“Smaller community banks have an advantage in their customer loyalty, local market penetration and relationship banking models, while larger banks already have the scale to invest and implement robust digital platforms to enhance their respective banking experiences,” Webster said.
“The technology component is a key strategic driver of this acquisition. Operationally, both banks would be facing the challenges of transitioning legacy banking systems to digital platforms individually. The merger provides the scale necessary to outlay the capital for a robust digital platform.”
“However, the merger could create administrative challenges for transitioning customers, namely potential for change in accounting and routing numbers and transitions in online bill-pay platforms and customer-support systems,” Webster said.
“But, strictly from the digital banking perspective, it is expected that the user experience will only be improved once administrative hurdles are cleared.”
Bible said that the two banks combined have completed more than 100 bank purchases since 1984, “so we both have deep experience successfully integrating acquisitions.”
“Second, we will have a very deliberate, diligent and highly governed process to ensure all work streams move forward in an organized and structured fashion. Third, we understand each other’s business, footprint and competitors very well.
“Lastly and most importantly, we have a strong cultural alignment ... and we both have very similar and conservative risk cultures.”
The local and best example of how to merge two banks with significant infrastructure and branch overlap is the 2001-03 integration of Wachovia Corp. into First Union Corp.
The integration involved 440 legacy Wachovia and First Union branches.
Although there was significant concern about the smoothness of the transition over a week in May 2003, it came off as mostly a back office non-event similar to the non-existent Y2K crisis.
First Union and Wachovia rolled out their branch and systems conversions over several months, concluding with the Carolinas.
As a result, the banks evoked a baseball theme of no runs (on the bank) by customers, no hits (on its reputation) and no major errors (in its network system).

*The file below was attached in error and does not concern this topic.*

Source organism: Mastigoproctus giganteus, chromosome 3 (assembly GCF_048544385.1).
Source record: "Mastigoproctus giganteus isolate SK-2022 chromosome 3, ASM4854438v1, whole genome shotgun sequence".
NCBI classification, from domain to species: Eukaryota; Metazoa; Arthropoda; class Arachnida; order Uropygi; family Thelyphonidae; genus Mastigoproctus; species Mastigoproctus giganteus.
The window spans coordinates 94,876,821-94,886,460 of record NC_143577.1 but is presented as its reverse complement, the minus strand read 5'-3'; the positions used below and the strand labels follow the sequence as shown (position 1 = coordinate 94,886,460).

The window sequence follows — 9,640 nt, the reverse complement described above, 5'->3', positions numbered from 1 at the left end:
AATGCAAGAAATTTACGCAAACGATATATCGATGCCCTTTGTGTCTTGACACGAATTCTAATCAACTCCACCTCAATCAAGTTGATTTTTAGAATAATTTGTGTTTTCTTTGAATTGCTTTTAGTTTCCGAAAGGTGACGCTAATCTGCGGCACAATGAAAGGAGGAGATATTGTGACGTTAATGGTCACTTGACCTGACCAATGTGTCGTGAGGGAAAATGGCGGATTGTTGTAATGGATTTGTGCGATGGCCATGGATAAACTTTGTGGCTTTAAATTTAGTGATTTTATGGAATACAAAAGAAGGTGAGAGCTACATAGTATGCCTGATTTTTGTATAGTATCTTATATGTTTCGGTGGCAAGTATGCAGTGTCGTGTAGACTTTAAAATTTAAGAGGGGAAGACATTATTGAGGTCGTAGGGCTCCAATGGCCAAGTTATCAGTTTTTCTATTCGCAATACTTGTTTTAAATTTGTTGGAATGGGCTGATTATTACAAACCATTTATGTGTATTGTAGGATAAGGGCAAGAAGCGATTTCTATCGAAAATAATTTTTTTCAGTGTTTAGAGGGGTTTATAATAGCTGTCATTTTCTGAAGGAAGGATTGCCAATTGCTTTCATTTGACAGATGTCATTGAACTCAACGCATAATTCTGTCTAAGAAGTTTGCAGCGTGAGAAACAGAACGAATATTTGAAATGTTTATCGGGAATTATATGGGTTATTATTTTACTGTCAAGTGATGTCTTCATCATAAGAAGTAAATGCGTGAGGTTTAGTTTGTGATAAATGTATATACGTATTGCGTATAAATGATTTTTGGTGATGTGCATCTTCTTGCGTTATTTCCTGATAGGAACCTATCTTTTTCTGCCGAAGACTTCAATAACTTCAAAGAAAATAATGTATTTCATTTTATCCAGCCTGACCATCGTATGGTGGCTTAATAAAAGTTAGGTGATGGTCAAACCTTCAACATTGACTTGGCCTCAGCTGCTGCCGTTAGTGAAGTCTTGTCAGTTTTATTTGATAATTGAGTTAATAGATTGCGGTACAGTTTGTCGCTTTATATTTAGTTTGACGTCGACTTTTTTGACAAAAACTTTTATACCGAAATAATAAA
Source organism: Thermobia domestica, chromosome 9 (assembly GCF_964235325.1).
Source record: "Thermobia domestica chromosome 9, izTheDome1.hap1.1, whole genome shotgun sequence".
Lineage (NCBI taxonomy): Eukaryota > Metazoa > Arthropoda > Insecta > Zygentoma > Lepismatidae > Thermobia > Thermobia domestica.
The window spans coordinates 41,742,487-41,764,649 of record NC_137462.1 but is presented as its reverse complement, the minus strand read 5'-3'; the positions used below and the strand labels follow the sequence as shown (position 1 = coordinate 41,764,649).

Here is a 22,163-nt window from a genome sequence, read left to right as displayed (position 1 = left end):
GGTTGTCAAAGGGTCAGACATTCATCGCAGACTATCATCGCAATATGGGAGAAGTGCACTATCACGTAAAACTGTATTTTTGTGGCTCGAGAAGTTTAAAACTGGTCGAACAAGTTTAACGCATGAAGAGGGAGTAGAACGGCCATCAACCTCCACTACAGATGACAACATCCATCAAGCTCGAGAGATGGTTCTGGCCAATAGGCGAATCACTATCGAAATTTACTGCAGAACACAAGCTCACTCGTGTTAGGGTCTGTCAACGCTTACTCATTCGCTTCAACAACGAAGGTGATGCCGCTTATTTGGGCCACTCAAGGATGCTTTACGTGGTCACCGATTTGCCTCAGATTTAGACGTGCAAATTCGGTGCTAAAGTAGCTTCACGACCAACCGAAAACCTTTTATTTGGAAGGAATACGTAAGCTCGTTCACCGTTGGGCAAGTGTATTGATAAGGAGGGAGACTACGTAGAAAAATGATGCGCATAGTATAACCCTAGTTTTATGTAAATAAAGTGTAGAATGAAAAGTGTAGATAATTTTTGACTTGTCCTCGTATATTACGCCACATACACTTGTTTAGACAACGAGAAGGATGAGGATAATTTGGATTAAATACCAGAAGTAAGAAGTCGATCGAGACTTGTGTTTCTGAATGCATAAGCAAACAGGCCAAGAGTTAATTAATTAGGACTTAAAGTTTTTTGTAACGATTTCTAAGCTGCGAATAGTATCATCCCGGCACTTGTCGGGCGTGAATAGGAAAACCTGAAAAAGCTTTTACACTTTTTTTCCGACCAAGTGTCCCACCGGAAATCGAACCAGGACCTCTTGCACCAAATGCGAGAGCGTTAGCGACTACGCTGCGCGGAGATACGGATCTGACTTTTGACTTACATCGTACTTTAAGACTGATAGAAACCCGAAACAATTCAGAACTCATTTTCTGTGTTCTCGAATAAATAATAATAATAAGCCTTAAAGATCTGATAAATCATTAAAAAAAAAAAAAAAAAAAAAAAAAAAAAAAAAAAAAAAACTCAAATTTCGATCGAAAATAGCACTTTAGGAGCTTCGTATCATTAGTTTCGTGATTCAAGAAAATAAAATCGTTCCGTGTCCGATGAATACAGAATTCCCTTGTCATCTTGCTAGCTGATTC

It was a pivotal decision, showing that First Union learned from its heavily criticized 1997 purchase of CoreStates Financial Corp. of Philadelphia for $20 billion.
Analysts said First Union lost 20 percent of CoreStates’ customers because it decided to make significant short-term cost savings by firing branch managers and cutting face-to-face customer services in favor of automated tellers, phone banks and Internet sites.
Analysts said that First Union’s reputation was stained enough by those merger mistakes that it agreed to take Wachovia’s name to obtain a fresh start for the bank even though it was the buyer in the merger.
Five years later, the shocking collapse of Wachovia at the start of the Great Recession of 2008-11 led to what became the banking industry’s largest integration initiative with acquirer Wells Fargo.
Wells Fargo took nearly two years and 10 separate events to complete the integration, leaving 1.2 million N.C. households and 317 Wachovia branches for last in October 2011.
That branch and software switch-over went smoothly in large part because there was very little overlap between the banks in North Carolina.
In both integrations, there were several mock conversions before officials flipped the switches.
In the typical bank deal, the acquiring bank loses between 5 percent and 15 percent of its deposits as customers remove their accounts, primarily because they either prefer a locally based financial institution or a smaller bank.
“We are calling our top shareholders, our top clients,” King said.
“We are in motion, making sure everybody understands that this is positive for everybody. This is great for our clients. It is fantastic. There is no other institution that can go to one of our clients and offer something as good as what we are offering.
“We will have other prospects calling us, and we will be seeing other prospects and growing our business,” he said.
The stunning announcement was barely 48 hours old when competitors large and small began making marketing pitches to lure BB&T and SunTrust customers.
For example, Piedmont Federal Savings Bank has run a series of ads with the hashtags #LiveLocal #BankLocal.
Analysts say large banks are most vulnerable to customer losses during the initial announcement of a merger and then the actual branch conversion.
Even a temporary glitch on account availability might be enough to persuade customers to take their business elsewhere.
That’s particularly true as BB&T and SunTrust choose which IT and customer-account systems they will use to retain and attract tech-savvy consumers, particularly millennials.
A smooth digital banking portal is not a given, as both BB&T and Wells Fargo & Co. have learned in recent months as their respective systems went down for days at a time.
“The larger the conversion, the more potential there is for incorrect account numbers, mishandled direct deposits and technology shutdowns,” Plath said.
“Those are the kinds of mistakes that can spoil a bank merger because banks can’t afford to spook customers already leery of change. They are also the kinds of mistakes that competitors are ready to pounce on.”
Plath said that banks large and small from Pennsylvania to Miami are creating strategies to reach out to BB&T and SunTrust customers.
He said First Citizens Bancshares Inc. and F.N.B. Corp. “will happily chase BB&T’s middle market business all over the Carolinas, while community banks will target small family-owned businesses that operates out of owner-occupied commercial real estate.”
“JPMorgan Chase & Co. and Merrill Lynch are gonna go whole-hog after SunTrust’s well-heeled trust customers.
“You only get this kind of opportunity to shake loose part of a customer book this attractive and large in the Southeast once or twice in a decade.
“Nobody’s gonna waste the chance to make a pitch for any customers that are feeling a little disenfranchised and neglected by the new combination today.”